Poland recorded some of the greatest increases in GDP growth over the 1990 to 2007 period. In fact according to the IMF, Poland’s annualised GDP per capita growth between that period is fourth highest in the world at 11.64 per cent per annum. OK so China and Vietnam are doing better but one is in good company. Moreover Poland was the only of the European economies not to dip into recession during the economic crisis. That’s from over 50 economies. It is also worth noting that the Poland’s current GDP  (PPP) per capita is 20,137 US dollars per annum. This is on par with ostensibly more afluent countries such as Portugal: 23,205 US dollars. However at just over 50 per cent of Germany’s figure: 37,936 US dollars. Concurrently if we compare gross average monthly wages between these three countries we see larger differences. Poland’s average wage is 759 US dollars per month, Portugal’s is 1079 US dollars whilst Germany 2865 US dollars. In terms of percentages Portugal and Germany have GDP (PPP) per capita annual rates respetively 15 and 88 per cent higher than Poland. However with respect to monthly incomes Portugal’s median wage is 42 per cent higher than Poland. Whilst Germany’s figure is 377 per cent higher than Poland.  Although I do not want suggest that there is a causality between the levels of GDP and a median wage, one has to ask the question why is there such a difference between the two figures?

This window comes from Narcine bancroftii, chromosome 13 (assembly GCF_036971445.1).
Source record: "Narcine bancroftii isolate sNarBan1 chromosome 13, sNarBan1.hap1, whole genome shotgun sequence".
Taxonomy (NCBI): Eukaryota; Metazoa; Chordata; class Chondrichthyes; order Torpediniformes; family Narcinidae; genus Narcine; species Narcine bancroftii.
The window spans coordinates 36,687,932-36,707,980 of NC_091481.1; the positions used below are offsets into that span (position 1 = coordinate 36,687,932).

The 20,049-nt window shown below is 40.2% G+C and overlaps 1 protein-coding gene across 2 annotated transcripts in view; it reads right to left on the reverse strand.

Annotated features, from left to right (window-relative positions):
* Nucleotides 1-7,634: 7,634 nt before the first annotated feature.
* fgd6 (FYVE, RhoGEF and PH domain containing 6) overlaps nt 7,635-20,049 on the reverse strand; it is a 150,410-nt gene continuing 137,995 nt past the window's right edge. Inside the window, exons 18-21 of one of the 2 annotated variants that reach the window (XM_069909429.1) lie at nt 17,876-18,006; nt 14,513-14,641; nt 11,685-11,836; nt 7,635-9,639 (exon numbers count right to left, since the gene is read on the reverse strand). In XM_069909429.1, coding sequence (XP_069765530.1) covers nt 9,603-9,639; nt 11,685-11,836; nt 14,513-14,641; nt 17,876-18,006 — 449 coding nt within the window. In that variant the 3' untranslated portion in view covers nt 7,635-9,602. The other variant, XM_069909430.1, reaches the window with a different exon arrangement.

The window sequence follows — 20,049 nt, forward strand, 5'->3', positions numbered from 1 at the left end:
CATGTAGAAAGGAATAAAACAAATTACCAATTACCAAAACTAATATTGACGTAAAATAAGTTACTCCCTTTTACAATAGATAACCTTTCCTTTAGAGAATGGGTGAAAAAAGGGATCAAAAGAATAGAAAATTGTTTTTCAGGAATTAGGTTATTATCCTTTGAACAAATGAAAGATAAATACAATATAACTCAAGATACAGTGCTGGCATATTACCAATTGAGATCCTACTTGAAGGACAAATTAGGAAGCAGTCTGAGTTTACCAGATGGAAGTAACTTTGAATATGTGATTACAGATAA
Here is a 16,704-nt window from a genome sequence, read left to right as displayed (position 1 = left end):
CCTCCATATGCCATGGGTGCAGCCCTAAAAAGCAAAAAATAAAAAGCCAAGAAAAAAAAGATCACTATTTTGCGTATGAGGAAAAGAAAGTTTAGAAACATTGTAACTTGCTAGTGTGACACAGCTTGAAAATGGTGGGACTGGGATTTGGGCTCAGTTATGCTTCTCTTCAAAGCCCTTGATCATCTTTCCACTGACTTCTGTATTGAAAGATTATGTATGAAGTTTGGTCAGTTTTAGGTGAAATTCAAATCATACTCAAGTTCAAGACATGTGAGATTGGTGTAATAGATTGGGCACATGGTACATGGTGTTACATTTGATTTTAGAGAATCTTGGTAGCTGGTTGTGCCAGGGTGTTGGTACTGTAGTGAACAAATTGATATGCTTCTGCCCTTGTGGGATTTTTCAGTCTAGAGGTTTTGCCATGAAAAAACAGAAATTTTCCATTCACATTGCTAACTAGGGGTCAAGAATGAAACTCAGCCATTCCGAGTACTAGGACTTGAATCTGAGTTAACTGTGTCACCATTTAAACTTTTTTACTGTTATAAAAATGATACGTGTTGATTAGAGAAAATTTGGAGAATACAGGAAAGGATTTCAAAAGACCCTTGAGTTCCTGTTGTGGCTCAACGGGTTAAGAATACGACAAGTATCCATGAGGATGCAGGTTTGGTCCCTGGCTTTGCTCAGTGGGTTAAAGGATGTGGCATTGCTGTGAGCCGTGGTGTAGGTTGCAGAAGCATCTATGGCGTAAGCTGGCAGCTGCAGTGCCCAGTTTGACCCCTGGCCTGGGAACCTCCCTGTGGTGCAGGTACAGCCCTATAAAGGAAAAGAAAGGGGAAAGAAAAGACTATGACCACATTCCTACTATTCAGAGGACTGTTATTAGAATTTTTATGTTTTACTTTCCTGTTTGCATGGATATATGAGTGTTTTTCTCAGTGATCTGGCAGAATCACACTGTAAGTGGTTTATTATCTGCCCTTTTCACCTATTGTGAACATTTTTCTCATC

Without considering the economics increasing the minimum wage leads to a more satisfied workforce. This in itself creates an economic benefit in productivity of the workforce. However if one has worked hard one’s wages should surely increase not only as an incentive but as a reward.